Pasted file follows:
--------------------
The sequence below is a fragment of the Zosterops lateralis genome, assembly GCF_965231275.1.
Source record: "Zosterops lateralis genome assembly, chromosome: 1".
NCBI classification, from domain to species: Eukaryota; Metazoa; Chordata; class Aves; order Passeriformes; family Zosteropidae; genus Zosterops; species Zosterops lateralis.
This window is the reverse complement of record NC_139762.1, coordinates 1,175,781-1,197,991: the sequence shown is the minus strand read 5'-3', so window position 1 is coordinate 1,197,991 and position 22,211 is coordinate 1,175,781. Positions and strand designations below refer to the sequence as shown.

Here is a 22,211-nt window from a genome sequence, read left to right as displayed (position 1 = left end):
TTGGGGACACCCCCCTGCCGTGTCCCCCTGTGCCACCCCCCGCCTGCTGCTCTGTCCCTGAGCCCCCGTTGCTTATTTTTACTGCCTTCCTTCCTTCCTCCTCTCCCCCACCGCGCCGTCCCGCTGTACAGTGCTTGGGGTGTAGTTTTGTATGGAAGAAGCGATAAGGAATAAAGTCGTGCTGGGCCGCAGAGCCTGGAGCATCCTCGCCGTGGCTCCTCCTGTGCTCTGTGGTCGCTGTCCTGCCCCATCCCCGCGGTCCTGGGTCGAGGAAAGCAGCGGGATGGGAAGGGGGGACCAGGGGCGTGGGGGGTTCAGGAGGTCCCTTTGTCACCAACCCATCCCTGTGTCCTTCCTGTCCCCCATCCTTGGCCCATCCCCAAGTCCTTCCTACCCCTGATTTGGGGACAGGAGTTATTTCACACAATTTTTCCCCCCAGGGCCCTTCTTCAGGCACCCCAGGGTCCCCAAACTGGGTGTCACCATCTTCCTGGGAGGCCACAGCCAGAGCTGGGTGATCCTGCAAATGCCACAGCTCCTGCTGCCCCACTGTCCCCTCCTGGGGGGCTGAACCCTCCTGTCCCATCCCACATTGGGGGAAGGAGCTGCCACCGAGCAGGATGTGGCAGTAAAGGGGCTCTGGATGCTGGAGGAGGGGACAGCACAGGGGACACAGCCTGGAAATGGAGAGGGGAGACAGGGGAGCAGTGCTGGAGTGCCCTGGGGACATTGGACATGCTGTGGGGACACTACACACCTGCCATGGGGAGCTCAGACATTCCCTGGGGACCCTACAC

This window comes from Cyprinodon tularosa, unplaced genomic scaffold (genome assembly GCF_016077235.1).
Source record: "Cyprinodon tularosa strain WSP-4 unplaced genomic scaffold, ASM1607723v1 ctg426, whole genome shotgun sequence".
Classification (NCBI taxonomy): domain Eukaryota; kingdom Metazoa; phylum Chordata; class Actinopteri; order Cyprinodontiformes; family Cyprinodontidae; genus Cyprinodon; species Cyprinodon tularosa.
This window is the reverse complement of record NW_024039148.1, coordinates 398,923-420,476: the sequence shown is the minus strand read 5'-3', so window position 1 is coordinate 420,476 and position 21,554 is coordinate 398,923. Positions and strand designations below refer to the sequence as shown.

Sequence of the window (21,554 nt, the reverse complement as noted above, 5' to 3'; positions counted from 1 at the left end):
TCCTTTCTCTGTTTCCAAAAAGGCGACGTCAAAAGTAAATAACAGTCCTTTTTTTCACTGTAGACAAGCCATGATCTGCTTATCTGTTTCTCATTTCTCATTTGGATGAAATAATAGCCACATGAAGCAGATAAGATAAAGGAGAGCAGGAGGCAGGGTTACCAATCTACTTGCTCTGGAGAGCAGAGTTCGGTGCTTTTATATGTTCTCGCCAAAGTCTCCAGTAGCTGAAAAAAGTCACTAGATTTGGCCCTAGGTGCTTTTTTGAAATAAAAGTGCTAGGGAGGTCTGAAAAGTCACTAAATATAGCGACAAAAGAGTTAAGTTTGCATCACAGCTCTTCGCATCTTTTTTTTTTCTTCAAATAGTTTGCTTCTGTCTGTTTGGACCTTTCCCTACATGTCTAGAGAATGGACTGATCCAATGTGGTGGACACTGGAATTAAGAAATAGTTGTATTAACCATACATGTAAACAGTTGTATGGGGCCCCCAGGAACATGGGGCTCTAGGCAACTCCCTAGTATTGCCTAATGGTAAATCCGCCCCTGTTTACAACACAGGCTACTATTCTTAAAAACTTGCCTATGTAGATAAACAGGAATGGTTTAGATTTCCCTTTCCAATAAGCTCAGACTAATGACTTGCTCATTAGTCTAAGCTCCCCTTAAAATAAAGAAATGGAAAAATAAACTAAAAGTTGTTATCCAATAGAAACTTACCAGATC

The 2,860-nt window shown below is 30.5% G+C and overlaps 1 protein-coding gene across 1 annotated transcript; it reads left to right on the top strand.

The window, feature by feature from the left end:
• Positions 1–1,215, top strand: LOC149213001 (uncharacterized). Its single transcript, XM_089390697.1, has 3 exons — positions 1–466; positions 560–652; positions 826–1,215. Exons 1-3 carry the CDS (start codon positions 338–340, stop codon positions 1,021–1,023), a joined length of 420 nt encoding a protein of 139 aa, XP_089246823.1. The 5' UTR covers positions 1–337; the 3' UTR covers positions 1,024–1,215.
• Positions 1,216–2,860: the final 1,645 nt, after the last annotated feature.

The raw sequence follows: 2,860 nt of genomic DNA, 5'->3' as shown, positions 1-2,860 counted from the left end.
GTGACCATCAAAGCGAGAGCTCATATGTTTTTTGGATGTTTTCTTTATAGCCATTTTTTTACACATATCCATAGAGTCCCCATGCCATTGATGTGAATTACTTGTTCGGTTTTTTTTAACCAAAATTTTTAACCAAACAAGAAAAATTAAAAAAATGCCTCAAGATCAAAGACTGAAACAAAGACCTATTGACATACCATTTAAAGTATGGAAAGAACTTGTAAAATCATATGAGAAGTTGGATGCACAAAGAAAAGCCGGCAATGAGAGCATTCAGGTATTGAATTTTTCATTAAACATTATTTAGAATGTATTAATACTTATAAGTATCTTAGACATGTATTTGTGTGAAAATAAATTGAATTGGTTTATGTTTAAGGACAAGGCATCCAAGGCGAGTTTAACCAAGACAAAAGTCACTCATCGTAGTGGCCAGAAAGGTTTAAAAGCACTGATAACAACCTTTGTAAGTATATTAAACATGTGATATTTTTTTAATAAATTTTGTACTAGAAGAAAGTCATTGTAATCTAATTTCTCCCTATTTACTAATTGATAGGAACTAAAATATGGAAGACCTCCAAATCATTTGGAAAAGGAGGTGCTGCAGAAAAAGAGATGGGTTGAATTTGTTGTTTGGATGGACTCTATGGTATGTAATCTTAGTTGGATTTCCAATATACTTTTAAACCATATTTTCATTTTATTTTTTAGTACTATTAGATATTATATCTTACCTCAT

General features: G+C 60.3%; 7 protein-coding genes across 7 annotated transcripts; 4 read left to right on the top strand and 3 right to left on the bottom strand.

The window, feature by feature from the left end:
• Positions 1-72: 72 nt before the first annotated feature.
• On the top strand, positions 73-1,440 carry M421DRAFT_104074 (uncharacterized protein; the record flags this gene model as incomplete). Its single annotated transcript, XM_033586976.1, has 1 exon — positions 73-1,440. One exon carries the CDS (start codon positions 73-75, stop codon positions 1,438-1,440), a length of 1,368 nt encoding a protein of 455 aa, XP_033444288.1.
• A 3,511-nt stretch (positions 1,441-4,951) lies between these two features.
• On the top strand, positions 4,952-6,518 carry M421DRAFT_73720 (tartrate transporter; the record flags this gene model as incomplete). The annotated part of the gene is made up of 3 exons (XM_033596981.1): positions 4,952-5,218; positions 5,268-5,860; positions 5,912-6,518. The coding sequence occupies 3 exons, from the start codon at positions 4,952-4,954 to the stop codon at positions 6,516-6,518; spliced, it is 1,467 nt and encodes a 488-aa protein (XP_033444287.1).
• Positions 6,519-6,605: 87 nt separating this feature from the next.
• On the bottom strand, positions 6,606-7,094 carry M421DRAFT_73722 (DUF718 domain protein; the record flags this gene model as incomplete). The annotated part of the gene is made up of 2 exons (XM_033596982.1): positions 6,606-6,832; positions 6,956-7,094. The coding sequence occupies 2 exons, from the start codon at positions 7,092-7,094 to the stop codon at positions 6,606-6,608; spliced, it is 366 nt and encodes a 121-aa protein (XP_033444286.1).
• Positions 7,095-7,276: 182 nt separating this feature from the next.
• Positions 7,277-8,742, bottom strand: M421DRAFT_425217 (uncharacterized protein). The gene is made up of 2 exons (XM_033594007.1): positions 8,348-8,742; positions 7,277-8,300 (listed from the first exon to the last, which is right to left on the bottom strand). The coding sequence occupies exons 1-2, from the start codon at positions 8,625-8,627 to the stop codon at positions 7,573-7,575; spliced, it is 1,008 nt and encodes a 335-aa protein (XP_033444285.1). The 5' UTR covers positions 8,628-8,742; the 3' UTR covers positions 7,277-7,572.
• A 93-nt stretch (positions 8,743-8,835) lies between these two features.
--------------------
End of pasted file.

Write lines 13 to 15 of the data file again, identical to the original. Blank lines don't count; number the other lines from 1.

The 2,860-nt window shown below is 30.5% G+C and overlaps 1 protein-coding gene across 1 annotated transcript; it reads left to right on the top strand.

The window, feature by feature from the left end:
• Positions 1–1,215, top strand: LOC149213001 (uncharacterized). Its single transcript, XM_089390697.1, has 3 exons — positions 1–466; positions 560–652; positions 826–1,215. Exons 1-3 carry the CDS (start codon positions 338–340, stop codon positions 1,021–1,023), a joined length of 420 nt encoding a protein of 139 aa, XP_089246823.1. The 5' UTR covers positions 1–337; the 3' UTR covers positions 1,024–1,215.